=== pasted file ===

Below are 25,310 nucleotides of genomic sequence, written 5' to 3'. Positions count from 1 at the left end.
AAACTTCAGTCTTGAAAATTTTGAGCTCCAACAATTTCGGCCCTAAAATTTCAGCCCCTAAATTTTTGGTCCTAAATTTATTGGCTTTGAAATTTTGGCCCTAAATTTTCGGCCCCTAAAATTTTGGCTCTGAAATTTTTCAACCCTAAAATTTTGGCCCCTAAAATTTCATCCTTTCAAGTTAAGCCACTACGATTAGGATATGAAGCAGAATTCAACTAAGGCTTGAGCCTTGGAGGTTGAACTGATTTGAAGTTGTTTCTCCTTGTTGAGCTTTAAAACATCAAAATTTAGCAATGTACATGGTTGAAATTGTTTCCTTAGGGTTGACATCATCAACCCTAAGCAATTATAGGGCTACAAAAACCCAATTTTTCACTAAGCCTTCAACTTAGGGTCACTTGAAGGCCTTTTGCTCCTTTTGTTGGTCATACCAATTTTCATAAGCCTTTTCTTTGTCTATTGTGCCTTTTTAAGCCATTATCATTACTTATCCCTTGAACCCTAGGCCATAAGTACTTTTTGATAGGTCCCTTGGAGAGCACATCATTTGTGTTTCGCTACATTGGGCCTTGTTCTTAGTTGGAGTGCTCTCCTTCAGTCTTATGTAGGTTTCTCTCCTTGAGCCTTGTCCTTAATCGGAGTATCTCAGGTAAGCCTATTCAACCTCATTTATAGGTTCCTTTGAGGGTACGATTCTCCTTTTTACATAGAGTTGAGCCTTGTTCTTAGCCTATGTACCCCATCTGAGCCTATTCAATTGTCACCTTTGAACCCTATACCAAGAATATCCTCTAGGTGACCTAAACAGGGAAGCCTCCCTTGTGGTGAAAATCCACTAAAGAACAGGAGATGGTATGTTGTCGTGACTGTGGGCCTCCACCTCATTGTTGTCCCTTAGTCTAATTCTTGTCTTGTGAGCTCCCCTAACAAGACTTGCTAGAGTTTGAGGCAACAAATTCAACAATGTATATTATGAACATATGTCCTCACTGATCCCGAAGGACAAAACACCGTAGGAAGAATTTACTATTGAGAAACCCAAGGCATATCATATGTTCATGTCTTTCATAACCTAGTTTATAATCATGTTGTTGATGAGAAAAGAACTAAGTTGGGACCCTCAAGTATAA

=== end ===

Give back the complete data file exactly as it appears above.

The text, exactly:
Below are 25,310 nucleotides of genomic sequence, written 5' to 3'. Positions count from 1 at the left end.
AAACTTCAGTCTTGAAAATTTTGAGCTCCAACAATTTCGGCCCTAAAATTTCAGCCCCTAAATTTTTGGTCCTAAATTTATTGGCTTTGAAATTTTGGCCCTAAATTTTCGGCCCCTAAAATTTTGGCTCTGAAATTTTTCAACCCTAAAATTTTGGCCCCTAAAATTTCATCCTTTCAAGTTAAGCCACTACGATTAGGATATGAAGCAGAATTCAACTAAGGCTTGAGCCTTGGAGGTTGAACTGATTTGAAGTTGTTTCTCCTTGTTGAGCTTTAAAACATCAAAATTTAGCAATGTACATGGTTGAAATTGTTTCCTTAGGGTTGACATCATCAACCCTAAGCAATTATAGGGCTACAAAAACCCAATTTTTCACTAAGCCTTCAACTTAGGGTCACTTGAAGGCCTTTTGCTCCTTTTGTTGGTCATACCAATTTTCATAAGCCTTTTCTTTGTCTATTGTGCCTTTTTAAGCCATTATCATTACTTATCCCTTGAACCCTAGGCCATAAGTACTTTTTGATAGGTCCCTTGGAGAGCACATCATTTGTGTTTCGCTACATTGGGCCTTGTTCTTAGTTGGAGTGCTCTCCTTCAGTCTTATGTAGGTTTCTCTCCTTGAGCCTTGTCCTTAATCGGAGTATCTCAGGTAAGCCTATTCAACCTCATTTATAGGTTCCTTTGAGGGTACGATTCTCCTTTTTACATAGAGTTGAGCCTTGTTCTTAGCCTATGTACCCCATCTGAGCCTATTCAATTGTCACCTTTGAACCCTATACCAAGAATATCCTCTAGGTGACCTAAACAGGGAAGCCTCCCTTGTGGTGAAAATCCACTAAAGAACAGGAGATGGTATGTTGTCGTGACTGTGGGCCTCCACCTCATTGTTGTCCCTTAGTCTAATTCTTGTCTTGTGAGCTCCCCTAACAAGACTTGCTAGAGTTTGAGGCAACAAATTCAACAATGTATATTATGAACATATGTCCTCACTGATCCCGAAGGACAAAACACCGTAGGAAGAATTTACTATTGAGAAACCCAAGGCATATCATATGTTCATGTCTTTCATAACCTAGTTTATAATCATGTTGTTGATGAGAAAAGAACTAAGTTGGGACCCTCAAGTATAA